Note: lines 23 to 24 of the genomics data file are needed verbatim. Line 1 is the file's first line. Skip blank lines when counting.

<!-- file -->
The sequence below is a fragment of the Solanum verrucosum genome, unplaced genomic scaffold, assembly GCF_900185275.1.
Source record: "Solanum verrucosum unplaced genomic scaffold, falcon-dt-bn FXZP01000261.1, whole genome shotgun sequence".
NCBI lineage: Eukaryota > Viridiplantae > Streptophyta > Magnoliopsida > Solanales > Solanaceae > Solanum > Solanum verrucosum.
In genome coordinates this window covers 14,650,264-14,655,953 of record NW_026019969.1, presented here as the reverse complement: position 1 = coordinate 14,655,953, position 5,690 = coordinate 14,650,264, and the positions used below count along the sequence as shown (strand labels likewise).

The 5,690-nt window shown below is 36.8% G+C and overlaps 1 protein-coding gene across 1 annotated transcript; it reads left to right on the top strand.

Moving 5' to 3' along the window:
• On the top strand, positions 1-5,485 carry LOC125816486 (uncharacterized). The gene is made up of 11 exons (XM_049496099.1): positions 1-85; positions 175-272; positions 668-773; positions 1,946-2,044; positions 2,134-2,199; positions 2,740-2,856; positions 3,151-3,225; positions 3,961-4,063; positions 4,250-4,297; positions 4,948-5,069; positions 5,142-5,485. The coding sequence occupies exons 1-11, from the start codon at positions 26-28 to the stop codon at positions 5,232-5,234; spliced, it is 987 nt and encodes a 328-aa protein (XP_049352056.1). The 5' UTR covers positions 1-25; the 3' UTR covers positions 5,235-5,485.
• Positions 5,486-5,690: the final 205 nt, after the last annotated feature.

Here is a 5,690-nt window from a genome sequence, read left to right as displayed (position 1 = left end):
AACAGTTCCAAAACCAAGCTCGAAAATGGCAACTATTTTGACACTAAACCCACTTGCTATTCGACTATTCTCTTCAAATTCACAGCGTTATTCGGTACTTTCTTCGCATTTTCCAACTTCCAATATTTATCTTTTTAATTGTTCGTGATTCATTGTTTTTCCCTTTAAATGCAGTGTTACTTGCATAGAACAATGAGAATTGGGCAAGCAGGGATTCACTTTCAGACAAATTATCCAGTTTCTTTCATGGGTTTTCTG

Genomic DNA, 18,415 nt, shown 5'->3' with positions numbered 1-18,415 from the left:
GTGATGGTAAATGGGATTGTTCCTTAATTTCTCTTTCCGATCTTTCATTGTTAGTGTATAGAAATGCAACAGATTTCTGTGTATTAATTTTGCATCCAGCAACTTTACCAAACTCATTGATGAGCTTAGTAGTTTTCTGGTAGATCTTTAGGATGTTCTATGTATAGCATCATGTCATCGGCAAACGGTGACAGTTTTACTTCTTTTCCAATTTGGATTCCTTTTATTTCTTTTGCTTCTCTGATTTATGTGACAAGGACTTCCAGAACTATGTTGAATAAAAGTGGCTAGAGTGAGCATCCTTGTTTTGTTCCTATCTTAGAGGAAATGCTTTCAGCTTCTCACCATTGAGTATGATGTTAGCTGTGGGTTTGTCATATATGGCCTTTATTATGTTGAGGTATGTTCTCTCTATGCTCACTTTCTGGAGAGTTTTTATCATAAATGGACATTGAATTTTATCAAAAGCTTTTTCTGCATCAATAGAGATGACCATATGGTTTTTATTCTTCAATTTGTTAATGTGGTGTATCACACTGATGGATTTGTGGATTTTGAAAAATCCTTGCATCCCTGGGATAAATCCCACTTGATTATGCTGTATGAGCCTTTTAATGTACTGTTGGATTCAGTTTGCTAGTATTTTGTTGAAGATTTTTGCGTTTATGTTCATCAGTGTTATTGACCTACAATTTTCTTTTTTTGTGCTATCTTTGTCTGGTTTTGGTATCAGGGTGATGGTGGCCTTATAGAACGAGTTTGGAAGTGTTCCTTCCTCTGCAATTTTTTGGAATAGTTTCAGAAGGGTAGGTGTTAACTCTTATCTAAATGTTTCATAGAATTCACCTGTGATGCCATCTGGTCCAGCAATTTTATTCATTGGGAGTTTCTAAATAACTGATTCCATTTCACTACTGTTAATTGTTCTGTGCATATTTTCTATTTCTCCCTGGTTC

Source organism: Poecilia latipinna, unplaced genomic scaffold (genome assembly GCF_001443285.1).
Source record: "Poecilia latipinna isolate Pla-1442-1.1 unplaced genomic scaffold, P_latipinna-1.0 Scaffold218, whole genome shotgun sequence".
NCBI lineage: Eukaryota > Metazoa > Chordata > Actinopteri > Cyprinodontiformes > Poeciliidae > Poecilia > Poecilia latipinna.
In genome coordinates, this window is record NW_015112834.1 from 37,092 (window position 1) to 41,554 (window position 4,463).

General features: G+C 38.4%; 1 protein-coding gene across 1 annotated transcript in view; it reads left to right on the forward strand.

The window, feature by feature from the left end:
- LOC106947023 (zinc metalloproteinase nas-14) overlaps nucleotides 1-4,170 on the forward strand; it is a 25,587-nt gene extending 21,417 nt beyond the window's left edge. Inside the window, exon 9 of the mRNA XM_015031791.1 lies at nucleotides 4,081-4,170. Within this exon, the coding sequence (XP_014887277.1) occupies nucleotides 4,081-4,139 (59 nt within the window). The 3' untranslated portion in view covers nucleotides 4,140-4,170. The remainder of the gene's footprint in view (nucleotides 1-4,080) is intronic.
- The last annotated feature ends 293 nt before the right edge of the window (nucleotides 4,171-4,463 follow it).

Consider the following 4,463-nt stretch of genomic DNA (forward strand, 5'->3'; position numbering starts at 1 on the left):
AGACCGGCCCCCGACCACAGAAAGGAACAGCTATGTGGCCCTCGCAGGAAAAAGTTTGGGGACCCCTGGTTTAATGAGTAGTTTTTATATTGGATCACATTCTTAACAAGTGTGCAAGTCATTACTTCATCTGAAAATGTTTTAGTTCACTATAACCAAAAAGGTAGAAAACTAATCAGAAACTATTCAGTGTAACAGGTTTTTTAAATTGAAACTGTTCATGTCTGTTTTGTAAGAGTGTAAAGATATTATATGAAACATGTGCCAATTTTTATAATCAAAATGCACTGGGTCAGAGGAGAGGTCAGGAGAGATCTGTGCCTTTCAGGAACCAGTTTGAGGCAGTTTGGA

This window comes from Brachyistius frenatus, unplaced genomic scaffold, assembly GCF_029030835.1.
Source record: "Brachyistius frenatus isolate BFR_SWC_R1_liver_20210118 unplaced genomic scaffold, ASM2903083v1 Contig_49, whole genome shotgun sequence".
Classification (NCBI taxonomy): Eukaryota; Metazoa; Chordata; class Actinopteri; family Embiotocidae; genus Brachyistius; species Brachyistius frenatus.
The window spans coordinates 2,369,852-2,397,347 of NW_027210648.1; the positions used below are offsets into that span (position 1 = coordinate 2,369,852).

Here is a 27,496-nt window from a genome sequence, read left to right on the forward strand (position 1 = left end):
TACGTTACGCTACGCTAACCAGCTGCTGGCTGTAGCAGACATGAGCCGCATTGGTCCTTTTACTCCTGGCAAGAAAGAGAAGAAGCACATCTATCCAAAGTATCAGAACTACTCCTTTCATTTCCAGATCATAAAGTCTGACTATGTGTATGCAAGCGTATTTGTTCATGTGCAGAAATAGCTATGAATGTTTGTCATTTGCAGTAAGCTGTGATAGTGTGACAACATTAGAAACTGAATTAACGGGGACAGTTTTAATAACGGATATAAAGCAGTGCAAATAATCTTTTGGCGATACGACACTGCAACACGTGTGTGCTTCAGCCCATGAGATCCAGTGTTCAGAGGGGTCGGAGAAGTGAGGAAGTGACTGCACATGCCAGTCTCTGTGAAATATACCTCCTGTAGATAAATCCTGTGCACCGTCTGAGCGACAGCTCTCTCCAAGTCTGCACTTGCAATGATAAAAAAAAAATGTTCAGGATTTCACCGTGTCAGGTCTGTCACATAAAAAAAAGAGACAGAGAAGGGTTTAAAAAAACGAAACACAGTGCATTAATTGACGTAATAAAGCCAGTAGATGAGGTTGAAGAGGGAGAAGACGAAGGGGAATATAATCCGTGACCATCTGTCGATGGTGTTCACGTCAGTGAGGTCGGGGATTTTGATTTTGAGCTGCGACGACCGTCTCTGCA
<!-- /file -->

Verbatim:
This window comes from Brachyistius frenatus, unplaced genomic scaffold, assembly GCF_029030835.1.
Source record: "Brachyistius frenatus isolate BFR_SWC_R1_liver_20210118 unplaced genomic scaffold, ASM2903083v1 Contig_49, whole genome shotgun sequence".